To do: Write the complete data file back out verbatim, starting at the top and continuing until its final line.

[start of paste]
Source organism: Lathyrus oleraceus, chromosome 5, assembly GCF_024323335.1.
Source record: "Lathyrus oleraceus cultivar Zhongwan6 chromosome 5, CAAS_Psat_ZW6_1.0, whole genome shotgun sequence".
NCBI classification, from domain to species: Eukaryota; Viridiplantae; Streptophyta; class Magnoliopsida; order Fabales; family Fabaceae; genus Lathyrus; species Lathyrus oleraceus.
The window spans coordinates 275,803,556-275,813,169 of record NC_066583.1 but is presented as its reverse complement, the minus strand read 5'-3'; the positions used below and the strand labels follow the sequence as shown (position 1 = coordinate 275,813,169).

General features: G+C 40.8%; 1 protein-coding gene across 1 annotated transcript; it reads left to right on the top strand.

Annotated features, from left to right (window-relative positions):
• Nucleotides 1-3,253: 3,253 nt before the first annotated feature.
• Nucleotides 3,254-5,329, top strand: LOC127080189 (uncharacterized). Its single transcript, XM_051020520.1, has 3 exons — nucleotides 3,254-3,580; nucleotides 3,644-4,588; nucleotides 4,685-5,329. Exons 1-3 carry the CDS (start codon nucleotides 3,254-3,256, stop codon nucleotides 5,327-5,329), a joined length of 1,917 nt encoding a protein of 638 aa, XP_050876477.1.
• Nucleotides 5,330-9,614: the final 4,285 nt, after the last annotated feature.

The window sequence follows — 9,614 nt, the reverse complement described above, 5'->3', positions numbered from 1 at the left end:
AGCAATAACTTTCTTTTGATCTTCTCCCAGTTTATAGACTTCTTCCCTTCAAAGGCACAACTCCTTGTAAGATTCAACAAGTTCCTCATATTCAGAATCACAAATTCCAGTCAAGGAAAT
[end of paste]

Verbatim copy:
Source organism: Lathyrus oleraceus, chromosome 5, assembly GCF_024323335.1.
Source record: "Lathyrus oleraceus cultivar Zhongwan6 chromosome 5, CAAS_Psat_ZW6_1.0, whole genome shotgun sequence".
NCBI classification, from domain to species: Eukaryota; Viridiplantae; Streptophyta; class Magnoliopsida; order Fabales; family Fabaceae; genus Lathyrus; species Lathyrus oleraceus.
The window spans coordinates 275,803,556-275,813,169 of record NC_066583.1 but is presented as its reverse complement, the minus strand read 5'-3'; the positions used below and the strand labels follow the sequence as shown (position 1 = coordinate 275,813,169).

General features: G+C 40.8%; 1 protein-coding gene across 1 annotated transcript; it reads left to right on the top strand.

Annotated features, from left to right (window-relative positions):
• Nucleotides 1-3,253: 3,253 nt before the first annotated feature.
• Nucleotides 3,254-5,329, top strand: LOC127080189 (uncharacterized). Its single transcript, XM_051020520.1, has 3 exons — nucleotides 3,254-3,580; nucleotides 3,644-4,588; nucleotides 4,685-5,329. Exons 1-3 carry the CDS (start codon nucleotides 3,254-3,256, stop codon nucleotides 5,327-5,329), a joined length of 1,917 nt encoding a protein of 638 aa, XP_050876477.1.
• Nucleotides 5,330-9,614: the final 4,285 nt, after the last annotated feature.

The window sequence follows — 9,614 nt, the reverse complement described above, 5'->3', positions numbered from 1 at the left end:
AGCAATAACTTTCTTTTGATCTTCTCCCAGTTTATAGACTTCTTCCCTTCAAAGGCACAACTCCTTGTAAGATTCAACAAGTTCCTCATATTCAGAATCACAAATTCCAGTCAAGGAAAT